3. 3. Overview: Equity Based Compensation Design Considerations <ul><li>Who </li></ul><ul><li>How much </li></ul><ul><li>When </li></ul><ul><li>Why </li></ul><ul><li>How to measure, basis for award, performance standard. </li></ul>
  4. 4. Exit Planning Perspective <ul><li>Owner-managed companies in transition. </li></ul><ul><li>Baby Boomer business owners. Most want to exit . </li></ul><ul><li>Need management team and other key employees motivated to stay after owner leaves and to grow value. </li></ul><ul><li>Size of Company: 15 employees – 500 or so. </li></ul><ul><li>What does it take for an owner to be able to exit – via ESOP or any other path? </li></ul>
  5. 5. Seven Step Exit Planning Process <ul><li>Step 1 – Identify Owner Exit Objectives </li></ul><ul><li>Step 2 – Quantify Business and Personal Financial Resources </li></ul><ul><li>Step 3 – Maximize and Protect Business Value </li></ul><ul><li>Step 4 – Ownership Transfer to Third Parties </li></ul><ul><li>Step 5 – Ownership Transfer to Insiders </li></ul><ul><li>Step 6 – Business Continuity </li></ul><ul><li>Step 7 – Personal Wealth and Estate Planning </li></ul>
  6. 6. ESOP Perspective: <ul><li>Should ESOP Trustees approach equity ownership decisions in same way as owners interested in exiting their businesses? </li></ul><ul><ul><li>ESOP Trustees represent ownership and much like departing owners may not be actively involved in the day to day business. </li></ul></ul><ul><ul><li>ESOPS want management and key employees to: </li></ul></ul><ul><ul><ul><li>Stay through owner’s exit; </li></ul></ul></ul><ul><ul><ul><li>To have the same incentive to grow business as does ownership. </li></ul></ul></ul><ul><ul><ul><li>To grow business value long term & continually. </li></ul></ul></ul>
  7. 7. Advantages of Equity Based Incentive Compensation. <ul><li>More effective than cash in motivating or retaining the key employee. </li></ul><ul><li>It is part of the owner’s exit strategy to transfer ownership to key employee(s). </li></ul><ul><li>It is cashless. </li></ul><ul><li>It is in anticipation of a third party sale and the owner wishes to benefit selected employees with capital gains treatment. </li></ul>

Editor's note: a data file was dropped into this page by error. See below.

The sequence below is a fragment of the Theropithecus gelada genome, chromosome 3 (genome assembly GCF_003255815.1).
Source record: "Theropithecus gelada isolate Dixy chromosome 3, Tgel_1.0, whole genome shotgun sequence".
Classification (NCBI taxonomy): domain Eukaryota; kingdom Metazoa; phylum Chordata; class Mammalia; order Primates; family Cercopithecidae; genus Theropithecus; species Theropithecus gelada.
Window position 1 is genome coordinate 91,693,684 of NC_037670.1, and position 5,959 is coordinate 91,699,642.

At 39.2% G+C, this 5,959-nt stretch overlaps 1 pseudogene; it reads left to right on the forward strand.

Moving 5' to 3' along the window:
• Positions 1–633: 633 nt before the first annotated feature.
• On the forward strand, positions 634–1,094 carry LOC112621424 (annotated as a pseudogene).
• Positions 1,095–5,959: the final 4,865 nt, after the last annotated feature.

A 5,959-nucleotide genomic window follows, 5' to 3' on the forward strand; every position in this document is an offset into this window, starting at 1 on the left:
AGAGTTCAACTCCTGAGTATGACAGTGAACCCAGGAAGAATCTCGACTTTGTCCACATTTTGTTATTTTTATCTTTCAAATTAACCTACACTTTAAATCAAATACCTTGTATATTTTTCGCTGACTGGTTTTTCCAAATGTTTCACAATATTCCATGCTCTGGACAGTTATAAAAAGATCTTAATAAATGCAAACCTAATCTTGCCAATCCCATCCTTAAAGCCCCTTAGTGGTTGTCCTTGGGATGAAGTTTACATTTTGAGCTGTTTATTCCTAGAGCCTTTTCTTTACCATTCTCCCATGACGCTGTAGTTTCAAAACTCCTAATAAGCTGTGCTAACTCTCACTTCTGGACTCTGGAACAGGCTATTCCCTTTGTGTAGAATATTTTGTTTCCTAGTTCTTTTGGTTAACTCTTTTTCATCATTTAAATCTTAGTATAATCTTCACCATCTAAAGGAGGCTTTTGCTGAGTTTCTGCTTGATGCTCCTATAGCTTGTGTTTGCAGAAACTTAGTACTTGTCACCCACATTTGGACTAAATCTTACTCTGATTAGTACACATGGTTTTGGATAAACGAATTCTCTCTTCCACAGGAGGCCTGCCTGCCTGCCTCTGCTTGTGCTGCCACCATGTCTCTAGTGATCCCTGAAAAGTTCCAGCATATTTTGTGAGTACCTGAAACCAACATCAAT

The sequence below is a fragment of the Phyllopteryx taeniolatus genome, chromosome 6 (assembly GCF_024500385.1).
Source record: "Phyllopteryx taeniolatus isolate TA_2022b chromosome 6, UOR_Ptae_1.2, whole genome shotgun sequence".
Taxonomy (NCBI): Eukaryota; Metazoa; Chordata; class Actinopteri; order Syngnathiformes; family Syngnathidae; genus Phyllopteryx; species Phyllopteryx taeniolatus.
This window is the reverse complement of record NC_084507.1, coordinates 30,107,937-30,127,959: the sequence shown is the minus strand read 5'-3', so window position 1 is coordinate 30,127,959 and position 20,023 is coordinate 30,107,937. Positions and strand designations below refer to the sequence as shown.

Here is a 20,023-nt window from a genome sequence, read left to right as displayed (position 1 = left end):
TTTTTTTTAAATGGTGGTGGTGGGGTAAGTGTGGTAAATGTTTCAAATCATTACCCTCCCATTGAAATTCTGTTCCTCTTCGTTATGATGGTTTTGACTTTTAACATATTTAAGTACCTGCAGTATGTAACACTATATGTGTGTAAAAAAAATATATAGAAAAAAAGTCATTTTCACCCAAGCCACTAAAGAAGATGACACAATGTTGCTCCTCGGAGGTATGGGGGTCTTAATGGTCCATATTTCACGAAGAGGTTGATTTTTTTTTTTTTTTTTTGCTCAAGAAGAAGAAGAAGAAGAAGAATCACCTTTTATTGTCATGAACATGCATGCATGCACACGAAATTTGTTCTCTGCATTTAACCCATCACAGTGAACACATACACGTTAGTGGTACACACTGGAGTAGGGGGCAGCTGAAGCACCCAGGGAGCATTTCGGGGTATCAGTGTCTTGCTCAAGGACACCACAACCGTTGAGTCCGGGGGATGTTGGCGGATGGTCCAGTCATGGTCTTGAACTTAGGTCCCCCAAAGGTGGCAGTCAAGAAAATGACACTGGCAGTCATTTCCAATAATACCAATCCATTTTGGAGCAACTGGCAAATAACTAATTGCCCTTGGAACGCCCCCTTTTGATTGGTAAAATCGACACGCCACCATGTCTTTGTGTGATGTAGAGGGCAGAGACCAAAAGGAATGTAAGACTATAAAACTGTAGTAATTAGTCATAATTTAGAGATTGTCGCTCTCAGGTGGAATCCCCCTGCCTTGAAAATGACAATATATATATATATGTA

8. 8. Advantages of cash based incentive compensation <ul><li>More effective than stock in motivating and keeping key employees. </li></ul><ul><ul><li>If they have to pay for equity, most employees prefer cash to ownership. </li></ul></ul><ul><li>Owner’s do not want more owners. </li></ul><ul><li>More Flexible. </li></ul><ul><li>Owner’s exit path is third party sale or transfer to family. </li></ul>
  9. 9. Benefit Formulas <ul><li>Performance based. </li></ul><ul><li>Usually calculated annually. </li></ul><ul><li>Performance standard benefits the owners. </li></ul><ul><li>Subject to “vesting”. </li></ul><ul><li>Usually long term goal is to grow value to a certain level or over a certain time based on owner’s exit objectives. </li></ul>
  10. 10. <ul><li>What do we mean by “Who should get how much”? </li></ul><ul><ul><li>Who are the stakeholders? </li></ul></ul><ul><ul><li>Is Equity Fair and/or Just? </li></ul></ul><ul><ul><li>Is How much defined as: </li></ul></ul><ul><ul><ul><li>Amount in “money” </li></ul></ul></ul><ul><ul><ul><li>Amount in “shares” </li></ul></ul></ul><ul><ul><ul><li>Amount in “ownership percentage” </li></ul></ul></ul>The Other Side of Equity